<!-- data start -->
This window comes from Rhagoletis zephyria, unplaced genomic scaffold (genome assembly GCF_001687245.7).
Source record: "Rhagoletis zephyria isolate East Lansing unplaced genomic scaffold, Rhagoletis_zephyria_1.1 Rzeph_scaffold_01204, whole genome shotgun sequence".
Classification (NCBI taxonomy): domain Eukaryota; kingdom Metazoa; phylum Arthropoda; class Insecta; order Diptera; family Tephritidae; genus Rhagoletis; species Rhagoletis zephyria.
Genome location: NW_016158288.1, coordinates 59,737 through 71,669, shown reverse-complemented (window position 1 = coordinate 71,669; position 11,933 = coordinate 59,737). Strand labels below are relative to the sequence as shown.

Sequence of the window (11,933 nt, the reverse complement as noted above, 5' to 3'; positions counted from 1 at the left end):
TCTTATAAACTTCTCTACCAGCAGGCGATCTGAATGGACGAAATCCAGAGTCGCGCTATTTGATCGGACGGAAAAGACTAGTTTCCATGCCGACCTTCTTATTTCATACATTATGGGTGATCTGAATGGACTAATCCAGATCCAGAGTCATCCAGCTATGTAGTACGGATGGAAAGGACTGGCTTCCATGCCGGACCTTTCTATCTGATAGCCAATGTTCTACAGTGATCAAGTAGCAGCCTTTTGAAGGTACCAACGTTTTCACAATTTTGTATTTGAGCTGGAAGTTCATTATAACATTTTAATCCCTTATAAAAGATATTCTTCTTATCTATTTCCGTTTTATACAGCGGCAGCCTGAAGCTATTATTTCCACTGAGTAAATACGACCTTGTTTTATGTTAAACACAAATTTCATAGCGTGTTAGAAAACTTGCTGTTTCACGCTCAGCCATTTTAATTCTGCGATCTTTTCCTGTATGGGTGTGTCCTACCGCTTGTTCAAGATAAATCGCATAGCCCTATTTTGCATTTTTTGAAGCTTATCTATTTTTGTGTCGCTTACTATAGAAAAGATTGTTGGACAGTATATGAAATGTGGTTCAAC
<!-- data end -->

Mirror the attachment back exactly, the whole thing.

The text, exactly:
This window comes from Rhagoletis zephyria, unplaced genomic scaffold (genome assembly GCF_001687245.7).
Source record: "Rhagoletis zephyria isolate East Lansing unplaced genomic scaffold, Rhagoletis_zephyria_1.1 Rzeph_scaffold_01204, whole genome shotgun sequence".
Classification (NCBI taxonomy): domain Eukaryota; kingdom Metazoa; phylum Arthropoda; class Insecta; order Diptera; family Tephritidae; genus Rhagoletis; species Rhagoletis zephyria.
Genome location: NW_016158288.1, coordinates 59,737 through 71,669, shown reverse-complemented (window position 1 = coordinate 71,669; position 11,933 = coordinate 59,737). Strand labels below are relative to the sequence as shown.

Sequence of the window (11,933 nt, the reverse complement as noted above, 5' to 3'; positions counted from 1 at the left end):
TCTTATAAACTTCTCTACCAGCAGGCGATCTGAATGGACGAAATCCAGAGTCGCGCTATTTGATCGGACGGAAAAGACTAGTTTCCATGCCGACCTTCTTATTTCATACATTATGGGTGATCTGAATGGACTAATCCAGATCCAGAGTCATCCAGCTATGTAGTACGGATGGAAAGGACTGGCTTCCATGCCGGACCTTTCTATCTGATAGCCAATGTTCTACAGTGATCAAGTAGCAGCCTTTTGAAGGTACCAACGTTTTCACAATTTTGTATTTGAGCTGGAAGTTCATTATAACATTTTAATCCCTTATAAAAGATATTCTTCTTATCTATTTCCGTTTTATACAGCGGCAGCCTGAAGCTATTATTTCCACTGAGTAAATACGACCTTGTTTTATGTTAAACACAAATTTCATAGCGTGTTAGAAAACTTGCTGTTTCACGCTCAGCCATTTTAATTCTGCGATCTTTTCCTGTATGGGTGTGTCCTACCGCTTGTTCAAGATAAATCGCATAGCCCTATTTTGCATTTTTTGAAGCTTATCTATTTTTGTGTCGCTTACTATAGAAAAGATTGTTGGACAGTATATGAAATGTGGTTCAAC